I’ve interviewed men, women, and people who identify as neither. Those details are only apparent in that awkward dance toward making a real connection; once you settle into a conversation with a person (male or female; famous or unfamous) the particulars fall away and you just see each other as people. That’s the moment any journalist is striving for, and the one that The End of the Tour muses on so dizzingly and compellingly. But as I’m sure a lot of my female colleagues would agree, getting there is a different game when you’re a woman. Last night, I went to an event where my friend and fellow music writer Amanda Petrusich read from her recent book Do Not Sell at Any Price, which is about the nearly 100 percent male subculture of 78 RPM record collectors. She spoke candidly about how difficult it was to ingratiate herself into this world and to earn the trust of these older men who were skeptical of her knowledge, her intentions, and, yes, her gender. Her book is a testament to how well she cleared that hurdle, but it was refreshing to hear her talk so honestly about this particular challenge.
I’m not saying that Trainwreck is actually suggesting that female journalists can get their subjects to open up by sleeping with them. As I’ve written before, Schumer is subversive in some ways and conventional in others, but she’s self-aware enough to know that she cannot possibly be expected to speak for all women—we would never presume that one male character in a movie speaks for all men in a given profession. Trainwreckis a very different kind of film than The End of the Tour, and it also doesn’t feel like it is particularly “about” journalism and writing.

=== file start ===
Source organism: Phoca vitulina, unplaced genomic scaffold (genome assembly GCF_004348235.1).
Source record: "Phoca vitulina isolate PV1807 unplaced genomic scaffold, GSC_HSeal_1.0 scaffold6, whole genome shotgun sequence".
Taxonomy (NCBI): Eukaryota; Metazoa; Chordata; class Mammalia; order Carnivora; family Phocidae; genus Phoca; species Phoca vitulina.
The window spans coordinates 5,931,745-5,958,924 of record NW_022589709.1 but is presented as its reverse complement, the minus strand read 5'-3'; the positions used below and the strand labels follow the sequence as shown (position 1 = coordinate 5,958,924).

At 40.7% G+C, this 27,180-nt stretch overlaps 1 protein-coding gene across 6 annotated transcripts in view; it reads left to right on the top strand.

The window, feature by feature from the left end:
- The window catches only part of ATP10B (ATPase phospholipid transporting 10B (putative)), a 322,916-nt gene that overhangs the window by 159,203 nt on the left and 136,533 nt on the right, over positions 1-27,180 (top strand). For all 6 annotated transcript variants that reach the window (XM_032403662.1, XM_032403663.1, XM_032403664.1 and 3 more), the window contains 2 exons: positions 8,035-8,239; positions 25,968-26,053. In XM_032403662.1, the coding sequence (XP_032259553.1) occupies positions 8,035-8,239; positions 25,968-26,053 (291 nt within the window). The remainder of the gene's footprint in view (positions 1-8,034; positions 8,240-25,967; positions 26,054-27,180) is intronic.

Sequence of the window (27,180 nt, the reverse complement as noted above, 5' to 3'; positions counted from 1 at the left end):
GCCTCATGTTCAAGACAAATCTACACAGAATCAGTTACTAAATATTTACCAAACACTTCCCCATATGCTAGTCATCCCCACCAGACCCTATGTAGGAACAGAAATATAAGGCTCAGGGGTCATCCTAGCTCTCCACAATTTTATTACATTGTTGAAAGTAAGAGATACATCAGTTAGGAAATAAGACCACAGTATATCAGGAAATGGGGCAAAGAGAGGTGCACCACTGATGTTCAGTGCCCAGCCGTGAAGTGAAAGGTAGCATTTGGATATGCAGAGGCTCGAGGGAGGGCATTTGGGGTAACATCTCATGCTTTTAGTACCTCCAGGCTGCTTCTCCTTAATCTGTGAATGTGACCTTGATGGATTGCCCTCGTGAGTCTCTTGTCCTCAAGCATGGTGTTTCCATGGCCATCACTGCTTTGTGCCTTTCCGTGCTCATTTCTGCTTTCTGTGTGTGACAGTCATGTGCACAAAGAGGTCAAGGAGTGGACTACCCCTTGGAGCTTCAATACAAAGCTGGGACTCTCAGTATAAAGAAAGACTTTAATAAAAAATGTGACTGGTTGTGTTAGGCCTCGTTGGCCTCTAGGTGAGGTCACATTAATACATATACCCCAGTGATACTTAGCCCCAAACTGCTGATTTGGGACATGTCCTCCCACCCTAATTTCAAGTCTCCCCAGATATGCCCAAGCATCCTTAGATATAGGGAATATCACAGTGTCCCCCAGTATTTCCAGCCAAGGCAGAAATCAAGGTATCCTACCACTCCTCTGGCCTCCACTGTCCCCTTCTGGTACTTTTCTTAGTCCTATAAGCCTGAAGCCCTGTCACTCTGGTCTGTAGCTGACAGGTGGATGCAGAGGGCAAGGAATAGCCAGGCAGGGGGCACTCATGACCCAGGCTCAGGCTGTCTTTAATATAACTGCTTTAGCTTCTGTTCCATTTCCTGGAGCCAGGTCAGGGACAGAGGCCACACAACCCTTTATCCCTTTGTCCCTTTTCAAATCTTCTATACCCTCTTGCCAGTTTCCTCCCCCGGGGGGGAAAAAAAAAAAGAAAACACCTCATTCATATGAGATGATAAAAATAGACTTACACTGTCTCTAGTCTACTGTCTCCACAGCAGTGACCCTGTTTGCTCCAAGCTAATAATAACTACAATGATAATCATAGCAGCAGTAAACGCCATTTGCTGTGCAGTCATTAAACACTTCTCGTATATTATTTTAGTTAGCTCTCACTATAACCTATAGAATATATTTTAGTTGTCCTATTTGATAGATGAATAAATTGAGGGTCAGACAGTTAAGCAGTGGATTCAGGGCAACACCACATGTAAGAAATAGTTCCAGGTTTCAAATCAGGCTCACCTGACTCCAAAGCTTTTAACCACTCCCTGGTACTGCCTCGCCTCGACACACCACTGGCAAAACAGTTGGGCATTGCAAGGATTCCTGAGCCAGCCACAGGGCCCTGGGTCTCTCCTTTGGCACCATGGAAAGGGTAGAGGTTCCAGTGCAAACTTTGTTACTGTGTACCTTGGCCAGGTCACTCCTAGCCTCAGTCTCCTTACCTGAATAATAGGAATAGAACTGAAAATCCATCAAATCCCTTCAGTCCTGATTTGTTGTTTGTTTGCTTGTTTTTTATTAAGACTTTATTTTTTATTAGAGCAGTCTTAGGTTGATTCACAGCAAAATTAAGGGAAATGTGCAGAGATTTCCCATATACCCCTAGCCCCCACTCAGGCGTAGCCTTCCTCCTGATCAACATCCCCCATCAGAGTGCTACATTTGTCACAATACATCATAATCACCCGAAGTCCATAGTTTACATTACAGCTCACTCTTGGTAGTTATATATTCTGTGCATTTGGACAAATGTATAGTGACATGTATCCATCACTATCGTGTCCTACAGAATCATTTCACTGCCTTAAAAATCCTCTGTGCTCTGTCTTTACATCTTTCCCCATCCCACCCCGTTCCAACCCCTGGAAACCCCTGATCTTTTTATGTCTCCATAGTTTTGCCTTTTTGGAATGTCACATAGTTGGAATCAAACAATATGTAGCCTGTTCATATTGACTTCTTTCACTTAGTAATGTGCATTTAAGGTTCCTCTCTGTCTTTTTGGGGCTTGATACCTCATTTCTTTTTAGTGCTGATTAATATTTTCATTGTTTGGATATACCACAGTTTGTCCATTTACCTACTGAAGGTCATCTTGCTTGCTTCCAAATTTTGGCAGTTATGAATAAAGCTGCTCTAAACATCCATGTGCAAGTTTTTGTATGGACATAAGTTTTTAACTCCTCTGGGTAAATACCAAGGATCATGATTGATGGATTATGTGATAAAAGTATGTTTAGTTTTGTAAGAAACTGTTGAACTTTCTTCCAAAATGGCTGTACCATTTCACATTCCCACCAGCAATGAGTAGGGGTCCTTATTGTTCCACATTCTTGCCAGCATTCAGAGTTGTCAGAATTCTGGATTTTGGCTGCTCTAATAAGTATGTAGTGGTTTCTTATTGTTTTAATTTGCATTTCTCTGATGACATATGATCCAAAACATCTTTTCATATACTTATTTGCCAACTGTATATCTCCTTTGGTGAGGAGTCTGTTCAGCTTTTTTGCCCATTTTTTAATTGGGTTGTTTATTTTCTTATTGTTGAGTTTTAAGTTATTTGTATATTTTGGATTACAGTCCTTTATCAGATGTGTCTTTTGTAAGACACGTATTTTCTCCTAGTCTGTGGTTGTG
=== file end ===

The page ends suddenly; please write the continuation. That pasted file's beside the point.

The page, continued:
Still, even if this kind of female journalist is obviously meant to be a caricature, we have to recognize that these representations have a cumulative effect. (The Wall Street Journal recently compiled “A Brief History of Journalists Who Sleep With Their Subjects in Film,” which included semi-recent fare like Top Five, Man of Steel, and Scoop. Every reporter character on the list is female.) Much more damaging than Trainwreck is the portrayal of female journalists in House of Cards, particularly the first season, when the intrepid young writer Zoe Barnes regularly trades sex for scoops and is at one point actually told by her female mentor, “I used to suck, screw, and jerk anything that moved just to get a story.” We can laugh these kinds of stereotypes off as campy clichés, but they linger in the cultural imagination. The End of the Tour has stuck with me, but it feels like another reminder that, in American films at least, the reporter characters who get to ask life’s biggest questions still tend to be men.